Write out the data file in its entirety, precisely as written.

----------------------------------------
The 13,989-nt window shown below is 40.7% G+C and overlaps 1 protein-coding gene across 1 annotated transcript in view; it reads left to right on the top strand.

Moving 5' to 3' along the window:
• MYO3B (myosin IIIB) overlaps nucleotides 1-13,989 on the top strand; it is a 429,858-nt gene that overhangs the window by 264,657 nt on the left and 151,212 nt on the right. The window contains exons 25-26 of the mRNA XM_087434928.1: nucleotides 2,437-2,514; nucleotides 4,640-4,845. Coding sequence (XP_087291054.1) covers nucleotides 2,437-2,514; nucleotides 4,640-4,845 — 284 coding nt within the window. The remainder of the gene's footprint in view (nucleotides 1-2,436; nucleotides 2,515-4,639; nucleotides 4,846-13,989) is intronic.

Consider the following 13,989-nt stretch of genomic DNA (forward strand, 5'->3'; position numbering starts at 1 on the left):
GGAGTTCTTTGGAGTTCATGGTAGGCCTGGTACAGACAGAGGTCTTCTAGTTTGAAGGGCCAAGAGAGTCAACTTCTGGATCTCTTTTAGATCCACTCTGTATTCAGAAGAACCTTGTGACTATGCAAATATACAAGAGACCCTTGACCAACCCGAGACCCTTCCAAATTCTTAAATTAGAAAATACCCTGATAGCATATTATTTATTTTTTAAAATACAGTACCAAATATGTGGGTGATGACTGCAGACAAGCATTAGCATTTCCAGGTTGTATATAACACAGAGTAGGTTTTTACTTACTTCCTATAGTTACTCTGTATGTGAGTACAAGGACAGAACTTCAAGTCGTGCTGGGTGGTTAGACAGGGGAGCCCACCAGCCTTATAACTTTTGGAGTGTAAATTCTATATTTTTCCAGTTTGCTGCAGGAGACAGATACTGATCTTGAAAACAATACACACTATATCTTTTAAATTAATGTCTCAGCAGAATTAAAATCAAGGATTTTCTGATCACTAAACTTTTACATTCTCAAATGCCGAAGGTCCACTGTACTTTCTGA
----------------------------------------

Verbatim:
The 13,989-nt window shown below is 40.7% G+C and overlaps 1 protein-coding gene across 1 annotated transcript in view; it reads left to right on the top strand.

Moving 5' to 3' along the window:
• MYO3B (myosin IIIB) overlaps nucleotides 1-13,989 on the top strand; it is a 429,858-nt gene that overhangs the window by 264,657 nt on the left and 151,212 nt on the right. The window contains exons 25-26 of the mRNA XM_087434928.1: nucleotides 2,437-2,514; nucleotides 4,640-4,845. Coding sequence (XP_087291054.1) covers nucleotides 2,437-2,514; nucleotides 4,640-4,845 — 284 coding nt within the window. The remainder of the gene's footprint in view (nucleotides 1-2,436; nucleotides 2,515-4,639; nucleotides 4,846-13,989) is intronic.

Consider the following 13,989-nt stretch of genomic DNA (forward strand, 5'->3'; position numbering starts at 1 on the left):
GGAGTTCTTTGGAGTTCATGGTAGGCCTGGTACAGACAGAGGTCTTCTAGTTTGAAGGGCCAAGAGAGTCAACTTCTGGATCTCTTTTAGATCCACTCTGTATTCAGAAGAACCTTGTGACTATGCAAATATACAAGAGACCCTTGACCAACCCGAGACCCTTCCAAATTCTTAAATTAGAAAATACCCTGATAGCATATTATTTATTTTTTAAAATACAGTACCAAATATGTGGGTGATGACTGCAGACAAGCATTAGCATTTCCAGGTTGTATATAACACAGAGTAGGTTTTTACTTACTTCCTATAGTTACTCTGTATGTGAGTACAAGGACAGAACTTCAAGTCGTGCTGGGTGGTTAGACAGGGGAGCCCACCAGCCTTATAACTTTTGGAGTGTAAATTCTATATTTTTCCAGTTTGCTGCAGGAGACAGATACTGATCTTGAAAACAATACACACTATATCTTTTAAATTAATGTCTCAGCAGAATTAAAATCAAGGATTTTCTGATCACTAAACTTTTACATTCTCAAATGCCGAAGGTCCACTGTACTTTCTGA